Until 1924 the written Turkic language of the region had been Chaghatai, a language that had a long and brilliant history as a vehicle of literature and culture after its development in the Timurid state of Herat in the late fifteenth century. Chaghatai also was the common written language of the entire region of Central Asia from the Persian border to Eastern Turkestan, which was located in today's China. The language was written in the Arabic script and had strong Persian elements in its grammar and vocabulary. Experts identify the Herat writer Ali Shir Nava'i as having played the foremost role in making Chaghatai a dominant literary language. [Source: Library of Congress, March 1996 *]
In modern Uzbekistan, Chaghatai is called Old Uzbek; its origin in Herat, which was an enemy state of the Uzbeks, is ignored or unknown. Use of the language was continued by the Uzbek khanates that conquered the Timurid states. Some early Uzbek rulers, such as Mukhammad Shaybani Khan, used Chaghatai to produce excellent poetry and prose. The seventeenth-century Khivan ruler Abulgazi Bahadur Khan wrote important historical works in Chaghatai. However, all of those writers also produced considerable literature in Persian. Chaghatai continued in use well into the twentieth century as the literary language of Central Asia. Early twentieth-century writers such as Fitrat wrote in Chaghatai. *
In the late nineteenth century and early twentieth century, Chaghatai was influenced by the efforts of reformers of the Jadidist movement, who wanted to Turkify and unite all of the written languages used in the Turkic world into one written language (see The Russian Conquest, this ch.). These efforts were begun by the Crimean Tatar Ismail Gaspirali (Gasprinskiy in Russian), who advocated this cause in his newspaper Terjuman (Translator). Gaspirali called on all the Turkic peoples (including the Ottoman Turks, the Crimean and Kazan Tatars, and the Central Asians) to rid their languages of Arabic, Persian, and other foreign elements and to standardize their orthography and lexicon. Because of this effort, by the early 1920s the Turkic languages of Central Asia had lost some of the Persian influence. *
Language in Uzbekistan in the Soviet Era
As with ethnic patterns and boundaries of post-Soviet Uzbekistan, the dominant native language, Uzbek, is in many ways a creation of the Soviet state. Indeed, until the beginning of the Soviet period, the languages spoken among the native population presented a colorful and diverse mosaic. Under Soviet rule, officially at least, this mosaic was replaced by Uzbek, which almost overnight became the official language of the Turkic population of the republic. [Source: Library of Congress, March 1996 *]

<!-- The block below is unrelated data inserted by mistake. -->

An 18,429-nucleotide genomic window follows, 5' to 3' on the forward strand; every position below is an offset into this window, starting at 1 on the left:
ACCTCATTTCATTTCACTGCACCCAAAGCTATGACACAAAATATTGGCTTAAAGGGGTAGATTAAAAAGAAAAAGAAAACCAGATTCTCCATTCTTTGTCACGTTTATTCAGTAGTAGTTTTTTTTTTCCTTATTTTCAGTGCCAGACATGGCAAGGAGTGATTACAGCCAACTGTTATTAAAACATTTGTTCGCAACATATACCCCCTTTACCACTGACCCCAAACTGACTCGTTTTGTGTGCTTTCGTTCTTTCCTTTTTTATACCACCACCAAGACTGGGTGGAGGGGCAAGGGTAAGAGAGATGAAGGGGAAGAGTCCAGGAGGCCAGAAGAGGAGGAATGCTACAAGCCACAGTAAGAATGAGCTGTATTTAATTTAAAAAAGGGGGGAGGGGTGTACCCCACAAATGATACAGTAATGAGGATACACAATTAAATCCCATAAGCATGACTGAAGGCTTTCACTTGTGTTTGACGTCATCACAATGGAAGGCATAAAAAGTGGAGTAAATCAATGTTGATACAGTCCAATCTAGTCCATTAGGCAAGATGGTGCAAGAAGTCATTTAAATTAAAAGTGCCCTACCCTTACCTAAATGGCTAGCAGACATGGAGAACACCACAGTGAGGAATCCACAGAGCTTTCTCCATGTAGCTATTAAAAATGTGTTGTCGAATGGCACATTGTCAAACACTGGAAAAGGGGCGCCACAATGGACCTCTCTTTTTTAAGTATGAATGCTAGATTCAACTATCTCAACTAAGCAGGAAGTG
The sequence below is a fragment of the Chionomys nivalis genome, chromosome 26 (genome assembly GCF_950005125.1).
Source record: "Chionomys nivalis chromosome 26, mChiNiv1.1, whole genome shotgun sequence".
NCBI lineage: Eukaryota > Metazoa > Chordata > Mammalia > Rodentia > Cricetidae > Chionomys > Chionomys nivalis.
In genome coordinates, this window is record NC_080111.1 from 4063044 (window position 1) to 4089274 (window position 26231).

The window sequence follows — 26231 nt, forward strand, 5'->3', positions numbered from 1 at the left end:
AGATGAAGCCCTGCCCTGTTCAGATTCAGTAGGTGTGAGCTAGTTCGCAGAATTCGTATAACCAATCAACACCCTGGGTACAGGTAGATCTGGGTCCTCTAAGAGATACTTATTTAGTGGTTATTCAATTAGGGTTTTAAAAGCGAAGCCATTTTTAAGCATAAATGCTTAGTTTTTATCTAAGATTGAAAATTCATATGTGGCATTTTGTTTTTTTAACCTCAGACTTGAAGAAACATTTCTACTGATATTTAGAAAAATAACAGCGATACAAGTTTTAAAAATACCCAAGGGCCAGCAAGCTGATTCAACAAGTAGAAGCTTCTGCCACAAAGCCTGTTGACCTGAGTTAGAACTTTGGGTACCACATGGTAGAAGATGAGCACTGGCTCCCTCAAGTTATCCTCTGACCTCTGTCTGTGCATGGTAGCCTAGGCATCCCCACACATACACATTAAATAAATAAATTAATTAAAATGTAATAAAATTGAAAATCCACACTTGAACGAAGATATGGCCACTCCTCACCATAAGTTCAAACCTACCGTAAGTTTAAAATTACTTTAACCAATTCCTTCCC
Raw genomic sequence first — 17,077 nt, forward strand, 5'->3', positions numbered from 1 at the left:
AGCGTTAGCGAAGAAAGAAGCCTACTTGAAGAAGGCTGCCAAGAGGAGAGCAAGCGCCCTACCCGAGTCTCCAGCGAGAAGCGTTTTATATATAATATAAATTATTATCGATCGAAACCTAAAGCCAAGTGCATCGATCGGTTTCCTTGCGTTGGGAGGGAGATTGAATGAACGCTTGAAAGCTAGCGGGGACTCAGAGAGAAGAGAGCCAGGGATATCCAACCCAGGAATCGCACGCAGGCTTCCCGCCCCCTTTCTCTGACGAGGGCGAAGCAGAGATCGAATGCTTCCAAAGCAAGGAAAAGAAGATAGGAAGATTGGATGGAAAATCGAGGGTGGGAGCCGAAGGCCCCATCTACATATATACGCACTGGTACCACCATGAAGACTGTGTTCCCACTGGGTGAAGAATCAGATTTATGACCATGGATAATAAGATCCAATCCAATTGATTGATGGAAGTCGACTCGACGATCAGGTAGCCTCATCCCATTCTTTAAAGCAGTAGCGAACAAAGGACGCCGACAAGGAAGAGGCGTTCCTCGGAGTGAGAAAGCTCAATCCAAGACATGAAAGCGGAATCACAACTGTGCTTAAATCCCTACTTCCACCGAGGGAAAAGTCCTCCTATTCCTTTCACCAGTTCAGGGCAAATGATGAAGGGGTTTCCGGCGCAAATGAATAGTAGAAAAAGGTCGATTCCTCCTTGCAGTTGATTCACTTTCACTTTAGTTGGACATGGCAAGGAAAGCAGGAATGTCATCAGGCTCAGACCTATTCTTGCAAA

But Russian, which at the same time was declared the "international language" of Uzbekistan, was favored above even Uzbek in official usage. Many Russian words made their way into Uzbek because Russian was the language of higher education, government, and economic activity throughout the Soviet era. In the 1980s, Uzbeks began a strong effort to eliminate the recent Russian borrowings from the language. The Latin alphabet was introduced to begin a gradual process of replacing the Cyrillic alphabet. But in the mid-1990s Russian still was widely used in official and economic circles. *
Unfortunately for the reformers and their efforts to reform the language, following the national delimitation the Soviet government began a deliberate policy of separating the Turkic languages from each other. Each nationality was given a separate literary language. Often new languages had to be invented where no such languages had existed before. This was the case for Uzbek, which was declared to be a continuation of Chaghatai and a descendant of all of the ancient Turkic languages spoken in the region. In the initial stage of reform, in 1928-30, the Arabic alphabet was abandoned in favor of the Latin alphabet. Then in 1940, Cyrillic was made the official alphabet with the rationale that sharing the Arabic alphabet with Turkey might lead to common literature and hence a resumption of the Turkish threat to Russian control in the region. *
Because of this artificial reform process, the ancient literature of the region became inaccessible to all but specialists. Instead, the use of Russian and Russian borrowings into Uzbek was strongly encouraged, and the study of Russian became compulsory in all schools. The emphasis on the study of Russian varied at various times in the Soviet period. At the height of Stalinism (1930s and 1940s), and in the Brezhnev period (1964-82), the study of Russian was strongly encouraged. Increasingly, Russian became the language of higher education and advancement in society, especially after Stalin orchestrated the Great Purge of 1937-38, which uprooted much indigenous culture in the non-Slavic Soviet republics. The language of the military was Russian as well. Those Uzbeks who did not study in higher education establishments and had no desire to work for the state did not make a great effort to study Russian. As a result, such people found their social mobility stifled, and males who served in the armed forces suffered discrimination and persecution because they could not communicate with their superiors. This communication problem was one of the reasons for disproportionate numbers of Uzbeks and other Central Asians in the noncombat construction battalions of the Soviet army. *